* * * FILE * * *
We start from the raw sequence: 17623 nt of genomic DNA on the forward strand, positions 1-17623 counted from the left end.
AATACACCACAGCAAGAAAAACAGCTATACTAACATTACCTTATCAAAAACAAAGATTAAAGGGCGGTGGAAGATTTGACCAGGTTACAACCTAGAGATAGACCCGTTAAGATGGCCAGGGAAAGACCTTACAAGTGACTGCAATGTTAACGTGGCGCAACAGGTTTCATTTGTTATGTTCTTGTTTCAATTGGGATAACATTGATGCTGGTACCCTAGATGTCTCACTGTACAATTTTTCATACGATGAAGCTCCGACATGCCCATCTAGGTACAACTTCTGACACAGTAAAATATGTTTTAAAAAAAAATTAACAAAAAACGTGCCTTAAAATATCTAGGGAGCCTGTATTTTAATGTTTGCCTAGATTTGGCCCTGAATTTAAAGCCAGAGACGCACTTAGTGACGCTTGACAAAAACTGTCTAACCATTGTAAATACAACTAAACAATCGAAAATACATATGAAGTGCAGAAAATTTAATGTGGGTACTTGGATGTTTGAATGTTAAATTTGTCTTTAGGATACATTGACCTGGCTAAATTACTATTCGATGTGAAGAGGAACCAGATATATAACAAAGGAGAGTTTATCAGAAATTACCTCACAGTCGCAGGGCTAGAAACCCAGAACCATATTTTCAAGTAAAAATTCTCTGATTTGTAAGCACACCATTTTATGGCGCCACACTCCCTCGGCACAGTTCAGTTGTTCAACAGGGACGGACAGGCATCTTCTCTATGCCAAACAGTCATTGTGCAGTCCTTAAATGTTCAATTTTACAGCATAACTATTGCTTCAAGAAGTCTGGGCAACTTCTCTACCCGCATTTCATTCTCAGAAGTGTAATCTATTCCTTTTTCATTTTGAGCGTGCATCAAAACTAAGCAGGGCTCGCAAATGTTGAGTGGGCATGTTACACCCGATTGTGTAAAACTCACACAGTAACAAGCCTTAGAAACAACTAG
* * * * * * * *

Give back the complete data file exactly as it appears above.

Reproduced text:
We start from the raw sequence: 17623 nt of genomic DNA on the forward strand, positions 1-17623 counted from the left end.
AATACACCACAGCAAGAAAAACAGCTATACTAACATTACCTTATCAAAAACAAAGATTAAAGGGCGGTGGAAGATTTGACCAGGTTACAACCTAGAGATAGACCCGTTAAGATGGCCAGGGAAAGACCTTACAAGTGACTGCAATGTTAACGTGGCGCAACAGGTTTCATTTGTTATGTTCTTGTTTCAATTGGGATAACATTGATGCTGGTACCCTAGATGTCTCACTGTACAATTTTTCATACGATGAAGCTCCGACATGCCCATCTAGGTACAACTTCTGACACAGTAAAATATGTTTTAAAAAAAAATTAACAAAAAACGTGCCTTAAAATATCTAGGGAGCCTGTATTTTAATGTTTGCCTAGATTTGGCCCTGAATTTAAAGCCAGAGACGCACTTAGTGACGCTTGACAAAAACTGTCTAACCATTGTAAATACAACTAAACAATCGAAAATACATATGAAGTGCAGAAAATTTAATGTGGGTACTTGGATGTTTGAATGTTAAATTTGTCTTTAGGATACATTGACCTGGCTAAATTACTATTCGATGTGAAGAGGAACCAGATATATAACAAAGGAGAGTTTATCAGAAATTACCTCACAGTCGCAGGGCTAGAAACCCAGAACCATATTTTCAAGTAAAAATTCTCTGATTTGTAAGCACACCATTTTATGGCGCCACACTCCCTCGGCACAGTTCAGTTGTTCAACAGGGACGGACAGGCATCTTCTCTATGCCAAACAGTCATTGTGCAGTCCTTAAATGTTCAATTTTACAGCATAACTATTGCTTCAAGAAGTCTGGGCAACTTCTCTACCCGCATTTCATTCTCAGAAGTGTAATCTATTCCTTTTTCATTTTGAGCGTGCATCAAAACTAAGCAGGGCTCGCAAATGTTGAGTGGGCATGTTACACCCGATTGTGTAAAACTCACACAGTAACAAGCCTTAGAAACAACTAG